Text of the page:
What would you do as a leader if you wanted to proclaim yourself as the emperor of your newly-named empire; however, your republic was among the poorest on the continent? For Bokassa I, the right thing to do was to blow a huge chunk of the annual budget to make everything golden— his throne, crown, even his clothes, and carriage. That’s exactly what he did and more during his lavish and excessive coronation in 1977.
Bokassa was born to a village chief of Mbka, one of their 12 children. Their village was located in the Lobaye basin at the edge of the equatorial forest that was, at that time, part of the colonial French Equatorial Africa. His father tried to resist the French rules and forced labor but was detained and beaten to death in the town square. His mother could not bear the grief of losing her husband and committed suicide after.
He was a military officer and the head of state of the Central African Republic when the coup d’etat against the first and the then-Central African Republic’s President David Dacko on January 1, 1966. The coup d’etat was bloodless, with Bokassa forcing Dacko only to resign. He assumed the presidency and self-promoted himself in the media by showing off his French army medals, strength, masculinity, and fearlessness. He also threw away everything that the previous government established, including its constitution and National Assembly, and formed a new one that he called the Revolutionary Council.
To Bokassa, being the President was not enough, and he needed to formally proclaim himself the emperor of the nation that was renamed the Central African Empire.
During one of French President Valery Giscard d’Estaing’s visits in 1976, Bokassa brought up his plan: he wanted to proclaim the Central African Republic as an empire, himself as the emperor, and celebrate the occasion. He justified the plan by saying that creating a monarchy would help their country stand out from the rest of the continent and earn the rest of the world’s respect. d’Estaing’s suggested that they hold a modest coronation ceremony in the traditional African way, given they were one of the poorest countries on the continent. But “modest” was far from what Bokassa had in mind.
Taking inspiration from Napoleon, Bokassa scheduled his enthronement on December 4, 1977. Special committees were established to make sure the coronation would be successful.
They were anticipating receiving around 2,500 foreign guests, so a committee was in charge of finding the best accommodations for them— apartments, houses, and hotels that were even renovated if needed.
The streets that would be involved in the ceremonies were also scrubbed, repainted, and the beggars were taken off the streets.
The textile industry was also tasked to produce hundreds of new suits for their local guests: white for schoolchildren, navy-blue for middle-management people in the private and public sectors, and black for the cabinet ministers and senior officers.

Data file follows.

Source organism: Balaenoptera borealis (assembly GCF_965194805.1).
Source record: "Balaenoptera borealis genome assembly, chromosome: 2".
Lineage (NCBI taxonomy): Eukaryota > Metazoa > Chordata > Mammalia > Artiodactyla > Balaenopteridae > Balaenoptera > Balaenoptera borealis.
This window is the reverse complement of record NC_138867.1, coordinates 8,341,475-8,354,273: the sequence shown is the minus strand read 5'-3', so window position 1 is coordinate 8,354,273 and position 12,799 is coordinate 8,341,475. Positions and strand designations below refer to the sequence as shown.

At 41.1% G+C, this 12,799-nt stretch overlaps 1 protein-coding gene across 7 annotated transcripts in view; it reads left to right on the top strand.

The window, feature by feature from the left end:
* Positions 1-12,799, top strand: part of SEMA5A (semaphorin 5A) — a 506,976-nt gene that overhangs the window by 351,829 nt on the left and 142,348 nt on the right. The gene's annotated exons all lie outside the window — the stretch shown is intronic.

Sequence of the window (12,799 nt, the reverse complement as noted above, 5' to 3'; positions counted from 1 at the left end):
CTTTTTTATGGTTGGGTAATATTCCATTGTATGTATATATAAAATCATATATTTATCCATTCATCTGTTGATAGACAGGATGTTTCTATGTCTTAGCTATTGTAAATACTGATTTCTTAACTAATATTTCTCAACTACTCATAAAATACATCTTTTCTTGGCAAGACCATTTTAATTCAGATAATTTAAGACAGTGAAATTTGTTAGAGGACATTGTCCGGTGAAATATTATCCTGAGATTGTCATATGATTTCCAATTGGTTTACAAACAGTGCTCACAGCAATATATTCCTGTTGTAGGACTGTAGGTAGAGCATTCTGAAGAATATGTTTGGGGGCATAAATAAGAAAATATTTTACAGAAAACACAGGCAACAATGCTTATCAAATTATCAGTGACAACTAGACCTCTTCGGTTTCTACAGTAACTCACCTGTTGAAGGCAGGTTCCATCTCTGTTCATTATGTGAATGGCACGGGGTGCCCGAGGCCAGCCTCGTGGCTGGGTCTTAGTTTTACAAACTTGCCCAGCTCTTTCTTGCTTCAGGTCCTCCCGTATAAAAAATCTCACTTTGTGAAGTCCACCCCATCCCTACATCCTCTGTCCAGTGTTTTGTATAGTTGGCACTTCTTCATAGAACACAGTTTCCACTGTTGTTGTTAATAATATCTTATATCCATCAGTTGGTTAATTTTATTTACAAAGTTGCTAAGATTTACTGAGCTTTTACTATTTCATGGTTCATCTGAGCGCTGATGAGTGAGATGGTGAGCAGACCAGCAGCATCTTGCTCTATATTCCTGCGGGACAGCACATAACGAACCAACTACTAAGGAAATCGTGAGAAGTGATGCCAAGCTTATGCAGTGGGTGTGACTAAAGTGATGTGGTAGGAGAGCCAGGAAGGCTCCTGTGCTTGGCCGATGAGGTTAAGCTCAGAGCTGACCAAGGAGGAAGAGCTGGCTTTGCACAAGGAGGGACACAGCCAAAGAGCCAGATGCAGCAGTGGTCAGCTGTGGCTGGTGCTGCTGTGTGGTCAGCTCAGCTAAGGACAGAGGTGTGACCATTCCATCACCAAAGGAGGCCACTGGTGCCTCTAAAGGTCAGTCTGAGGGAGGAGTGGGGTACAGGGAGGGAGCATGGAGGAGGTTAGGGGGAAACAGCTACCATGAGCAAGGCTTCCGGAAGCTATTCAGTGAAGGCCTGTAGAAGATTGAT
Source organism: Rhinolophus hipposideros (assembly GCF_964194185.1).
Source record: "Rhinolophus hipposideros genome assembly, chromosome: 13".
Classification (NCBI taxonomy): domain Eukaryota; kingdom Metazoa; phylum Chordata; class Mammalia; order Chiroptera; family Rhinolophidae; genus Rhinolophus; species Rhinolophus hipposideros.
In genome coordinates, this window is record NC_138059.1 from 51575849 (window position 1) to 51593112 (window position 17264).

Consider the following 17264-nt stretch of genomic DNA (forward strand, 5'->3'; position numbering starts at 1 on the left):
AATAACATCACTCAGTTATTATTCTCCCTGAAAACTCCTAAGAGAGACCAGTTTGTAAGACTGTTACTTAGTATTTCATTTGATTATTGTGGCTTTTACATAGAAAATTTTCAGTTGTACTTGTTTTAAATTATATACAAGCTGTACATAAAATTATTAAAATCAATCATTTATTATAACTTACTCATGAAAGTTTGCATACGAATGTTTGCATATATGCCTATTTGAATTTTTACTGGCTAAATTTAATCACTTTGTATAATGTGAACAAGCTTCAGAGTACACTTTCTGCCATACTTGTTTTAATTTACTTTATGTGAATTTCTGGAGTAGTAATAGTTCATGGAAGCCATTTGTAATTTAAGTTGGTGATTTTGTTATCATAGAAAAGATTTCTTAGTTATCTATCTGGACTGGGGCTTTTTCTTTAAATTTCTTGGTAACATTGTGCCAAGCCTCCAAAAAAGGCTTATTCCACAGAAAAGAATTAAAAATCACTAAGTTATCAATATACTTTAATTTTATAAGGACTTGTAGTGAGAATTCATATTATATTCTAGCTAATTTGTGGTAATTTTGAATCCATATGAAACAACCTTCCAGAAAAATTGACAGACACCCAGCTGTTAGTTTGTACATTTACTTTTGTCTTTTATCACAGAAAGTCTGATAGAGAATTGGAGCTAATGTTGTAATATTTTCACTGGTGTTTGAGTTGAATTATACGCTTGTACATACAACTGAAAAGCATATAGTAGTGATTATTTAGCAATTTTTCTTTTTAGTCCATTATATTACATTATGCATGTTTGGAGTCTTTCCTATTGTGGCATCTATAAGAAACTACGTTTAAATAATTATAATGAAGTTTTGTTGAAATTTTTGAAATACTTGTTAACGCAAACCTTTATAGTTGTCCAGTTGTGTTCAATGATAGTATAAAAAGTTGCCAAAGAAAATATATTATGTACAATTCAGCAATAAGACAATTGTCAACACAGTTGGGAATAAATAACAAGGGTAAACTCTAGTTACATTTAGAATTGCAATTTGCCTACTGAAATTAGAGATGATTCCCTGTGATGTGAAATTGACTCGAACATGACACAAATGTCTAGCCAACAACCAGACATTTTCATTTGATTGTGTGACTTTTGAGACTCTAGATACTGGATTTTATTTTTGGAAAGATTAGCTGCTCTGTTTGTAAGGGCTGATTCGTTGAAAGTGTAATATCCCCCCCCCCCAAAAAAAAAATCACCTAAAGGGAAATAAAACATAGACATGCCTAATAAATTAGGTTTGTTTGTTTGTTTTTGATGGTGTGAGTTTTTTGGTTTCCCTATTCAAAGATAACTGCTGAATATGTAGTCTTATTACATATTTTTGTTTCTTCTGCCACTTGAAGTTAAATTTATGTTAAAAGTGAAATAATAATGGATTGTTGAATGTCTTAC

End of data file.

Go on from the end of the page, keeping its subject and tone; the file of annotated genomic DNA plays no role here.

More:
To replicate Napoleon Bonaparte, his favorite figure, Paris sculptor Oliver Brice was asked to work on the throne and carriage. He arrived along with his team of thirty artisans to work on a two-tonne gold-plated bronze throne that was prized at $2.5 million. The coach bought in Nice, France was also refurbished and bedazzled in gold. Eight white horses were imported from Belgium to pull the coach, and a few dozen Normandy grey mounts to carry the “Hussars” escort that would accompany the carriage. A troop of Central African soldiers was also sent to Normandy, where they spent the whole summer learning how to ride horseback, the European way, as well as to balance on the back step behind Bokassa’s carriage.
Guiselin’s firm, which embroidered Napoleon’s uniforms, was also asked to create Bokassa’s thirteen outfits in association with Pierre Cardin at a cost was $145,000.
Lastly, to make sure that the guests would be taken in comfort and style around Bangui, 60 brand-new Mercedes-Benz were ordered from Germany, with the air freight alone costing over $5,000 per vehicle.
The Day of the Coronation
None of the presidents in Bokassa’s guest list arrived, not even Valery Giscard d’Estaing. Among the 2,500 international personalities that he invited, only 600 accepted.
On the day of his coronation, the procession began with eight of his 29 children walking down the red carpet, followed by Jean-Bedel Bokassa II, who was their heir. Catherine, his favorite among his nine wives and the new empress, walked behind him. Finally, Bokassa strode the red carpet to the band beating ou “The Sacred March of His Majesty.”
It was Bokassa who placed his own bejeweled crown upon his head, just like Napoleon did. The whole coronation was covered by 100 journalists they invited to ensure that there would be media coverage. When the grandeur and lavish occasion was done, the total bill reached around $25 million, around one-quarter of the empire’s annual budget.
However, regardless of how regal his coronation was, it was not enough to secure the throne and his monarchy. After two years, France launched Operation Caban in 1979, after Bokassa had about 100 children killed for throwing rocks at his car. The bloodless coup abolished his monarchy and restored Dacko as the President who had been in exile in France for, at the same time returning the country to its republic state. Bokassa himself fled to Libya for asylum when a panel of judges in CAR ordered his arrest for the murders of these children, and then accepted exile in France(perhaps in Dacko’s old apartment in Paris?) after the coup. Foolishly, he returned to CAP in 1987, was arrested, tried, and sentenced to death. This sentence was then commuted to life in prison a year later. In 1993, a general amnesty was declared that freed Bokassa and he finally kicked the proverbial bucket about three years later.